House to Vote on 2 Immigration Bills to Tamp Down Efforts to Employ ‘Discharge Petition’

June 17, 2018 Updated: June 18, 2018    

WASHINGTON—Two Republican immigration bills are set for a vote in the House this week in a move by House Speaker Paul Ryan (R-Wis.) to tamp down efforts to employ a rarely used “discharge petition” procedure.

The discharge petition, which was two votes shy of succeeding, would have gone around the speaker to force a vote on four bills, and the one with the most votes would pass—a big win for Democrats.

Both bills up for vote this week would give some type of deportation protection to the Deferred Action for Childhood Arrivals (DACA) recipients while addressing the administration’s border security priorities that include closing loopholes and replacing chain migration with a merit-based system.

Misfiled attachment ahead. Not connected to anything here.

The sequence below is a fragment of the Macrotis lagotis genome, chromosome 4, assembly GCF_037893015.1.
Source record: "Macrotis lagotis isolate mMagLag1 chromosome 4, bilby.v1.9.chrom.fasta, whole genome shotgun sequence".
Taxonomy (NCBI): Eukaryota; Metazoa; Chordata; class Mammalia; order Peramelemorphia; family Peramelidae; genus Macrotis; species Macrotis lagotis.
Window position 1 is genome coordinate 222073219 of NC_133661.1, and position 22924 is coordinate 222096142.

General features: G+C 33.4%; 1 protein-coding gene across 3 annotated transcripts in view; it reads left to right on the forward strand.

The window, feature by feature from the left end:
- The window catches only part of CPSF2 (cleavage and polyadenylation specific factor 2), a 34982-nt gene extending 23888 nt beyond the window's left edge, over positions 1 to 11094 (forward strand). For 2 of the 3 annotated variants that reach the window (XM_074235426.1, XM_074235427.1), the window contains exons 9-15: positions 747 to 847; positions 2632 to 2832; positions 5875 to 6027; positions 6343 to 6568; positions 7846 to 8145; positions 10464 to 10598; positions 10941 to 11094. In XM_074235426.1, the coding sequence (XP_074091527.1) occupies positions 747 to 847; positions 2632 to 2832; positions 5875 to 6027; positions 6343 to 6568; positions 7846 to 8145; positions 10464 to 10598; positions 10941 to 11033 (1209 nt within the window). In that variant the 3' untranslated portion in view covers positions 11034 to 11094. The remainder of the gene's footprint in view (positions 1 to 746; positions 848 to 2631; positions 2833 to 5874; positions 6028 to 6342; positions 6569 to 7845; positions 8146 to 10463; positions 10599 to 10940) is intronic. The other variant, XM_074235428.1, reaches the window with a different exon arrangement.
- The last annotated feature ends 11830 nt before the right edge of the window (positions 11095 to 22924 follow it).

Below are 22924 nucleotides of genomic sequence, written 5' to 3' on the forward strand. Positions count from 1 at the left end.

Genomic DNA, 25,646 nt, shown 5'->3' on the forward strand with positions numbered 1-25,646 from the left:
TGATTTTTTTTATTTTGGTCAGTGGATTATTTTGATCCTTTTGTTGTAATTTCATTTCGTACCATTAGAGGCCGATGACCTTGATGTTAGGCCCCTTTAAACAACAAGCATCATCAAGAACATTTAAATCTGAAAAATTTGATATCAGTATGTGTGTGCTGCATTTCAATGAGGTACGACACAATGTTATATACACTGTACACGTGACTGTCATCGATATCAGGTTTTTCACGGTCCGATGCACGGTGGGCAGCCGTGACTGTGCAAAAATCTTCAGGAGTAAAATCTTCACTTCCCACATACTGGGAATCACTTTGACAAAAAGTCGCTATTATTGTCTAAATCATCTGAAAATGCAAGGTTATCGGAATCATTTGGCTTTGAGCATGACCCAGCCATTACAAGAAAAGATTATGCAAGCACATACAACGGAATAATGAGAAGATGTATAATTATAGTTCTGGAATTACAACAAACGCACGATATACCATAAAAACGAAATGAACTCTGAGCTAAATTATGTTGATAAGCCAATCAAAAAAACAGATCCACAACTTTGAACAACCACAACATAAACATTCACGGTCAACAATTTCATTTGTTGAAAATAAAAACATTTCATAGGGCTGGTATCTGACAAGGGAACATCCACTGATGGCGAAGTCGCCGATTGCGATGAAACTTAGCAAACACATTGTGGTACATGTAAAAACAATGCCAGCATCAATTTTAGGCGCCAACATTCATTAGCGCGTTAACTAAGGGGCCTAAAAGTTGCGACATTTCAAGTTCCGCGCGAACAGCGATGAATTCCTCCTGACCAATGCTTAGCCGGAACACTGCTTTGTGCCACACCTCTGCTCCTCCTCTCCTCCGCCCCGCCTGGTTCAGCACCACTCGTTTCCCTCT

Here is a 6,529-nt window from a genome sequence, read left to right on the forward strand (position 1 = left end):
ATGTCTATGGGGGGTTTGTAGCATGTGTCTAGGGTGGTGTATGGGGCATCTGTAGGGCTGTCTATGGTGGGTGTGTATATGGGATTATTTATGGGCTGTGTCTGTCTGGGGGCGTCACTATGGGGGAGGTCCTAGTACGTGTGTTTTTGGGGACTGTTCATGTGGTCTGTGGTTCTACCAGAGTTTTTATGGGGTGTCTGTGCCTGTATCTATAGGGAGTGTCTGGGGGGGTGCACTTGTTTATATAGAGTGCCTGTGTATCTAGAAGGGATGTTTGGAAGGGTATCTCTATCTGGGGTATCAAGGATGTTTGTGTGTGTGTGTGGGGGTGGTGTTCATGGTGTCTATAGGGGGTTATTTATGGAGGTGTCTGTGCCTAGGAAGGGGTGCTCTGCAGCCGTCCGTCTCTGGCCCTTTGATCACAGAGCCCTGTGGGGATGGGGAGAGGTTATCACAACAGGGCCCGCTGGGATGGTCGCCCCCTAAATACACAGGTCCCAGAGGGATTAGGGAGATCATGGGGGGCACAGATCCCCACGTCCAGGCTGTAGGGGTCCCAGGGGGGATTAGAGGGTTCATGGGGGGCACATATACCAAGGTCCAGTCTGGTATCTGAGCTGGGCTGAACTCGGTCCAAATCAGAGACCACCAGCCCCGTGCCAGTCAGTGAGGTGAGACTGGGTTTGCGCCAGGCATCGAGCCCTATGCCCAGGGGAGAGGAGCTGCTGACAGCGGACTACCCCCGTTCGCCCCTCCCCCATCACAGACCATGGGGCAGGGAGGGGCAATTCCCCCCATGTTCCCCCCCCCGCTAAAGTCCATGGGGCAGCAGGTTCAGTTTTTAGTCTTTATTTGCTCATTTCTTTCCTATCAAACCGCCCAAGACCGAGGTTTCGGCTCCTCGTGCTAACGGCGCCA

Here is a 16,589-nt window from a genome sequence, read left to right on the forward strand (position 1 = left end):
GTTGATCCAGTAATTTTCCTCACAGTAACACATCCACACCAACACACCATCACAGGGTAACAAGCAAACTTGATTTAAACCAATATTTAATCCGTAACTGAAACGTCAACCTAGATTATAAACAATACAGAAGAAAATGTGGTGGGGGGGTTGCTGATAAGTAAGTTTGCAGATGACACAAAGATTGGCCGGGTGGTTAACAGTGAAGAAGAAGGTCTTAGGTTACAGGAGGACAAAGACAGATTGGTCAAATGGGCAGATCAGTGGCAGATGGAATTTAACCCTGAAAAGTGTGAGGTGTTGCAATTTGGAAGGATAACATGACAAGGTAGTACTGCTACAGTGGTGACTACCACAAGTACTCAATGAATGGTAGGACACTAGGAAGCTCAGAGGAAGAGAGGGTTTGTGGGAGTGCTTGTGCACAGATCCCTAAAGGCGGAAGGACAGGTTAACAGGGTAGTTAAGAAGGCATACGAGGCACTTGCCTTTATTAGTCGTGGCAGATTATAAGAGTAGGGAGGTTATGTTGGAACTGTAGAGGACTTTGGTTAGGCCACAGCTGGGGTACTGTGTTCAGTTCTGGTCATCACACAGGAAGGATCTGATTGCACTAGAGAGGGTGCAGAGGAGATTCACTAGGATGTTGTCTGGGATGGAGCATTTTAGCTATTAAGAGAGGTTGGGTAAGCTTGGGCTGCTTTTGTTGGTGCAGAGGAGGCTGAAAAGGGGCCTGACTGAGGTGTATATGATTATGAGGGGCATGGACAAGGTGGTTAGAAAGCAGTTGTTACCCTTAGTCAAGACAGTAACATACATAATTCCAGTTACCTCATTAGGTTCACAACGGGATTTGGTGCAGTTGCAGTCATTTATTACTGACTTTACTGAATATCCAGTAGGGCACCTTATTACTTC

The Securing America’s Future (SAF) Act, introduced in January by Rep. Bob Goodlatte (R-Va.), has not yet secured the required 218 votes, so the second bill, the Border Security and Immigration Reform Act of 2018, was introduced on June 14 as a compromise.

Under the second bill, if funding for certain border security provisions is rescinded, the protections for the DACA population would also be rescinded.

Both bills include provisions to stop the catch-and-release practice, which currently sees thousands of illegal immigrants being released into the United States with court dates years down the road. Both bills include strong border security, building a wall along the southwest border, and a narrowing of the criteria for a credible fear asylum claim.

Currently, around 80 percent of credible fear claims at the border are accepted, whereas only about 20 percent of those go on to have their asylum cases approved by a judge.

It is not clear whether any Democrats will support either bill.

President Donald Trump said on June 15 that he backs both bills.

“He would sign either the Goodlatte or the leadership bills,” Deputy White House Deputy Press Secretary Raj Shah said in a statement.

Four Senate immigration bills failed to go anywhere in February, prior to the March 5 deadline Trump gave Congress to legislate a permanent fix for the DACA group.

 

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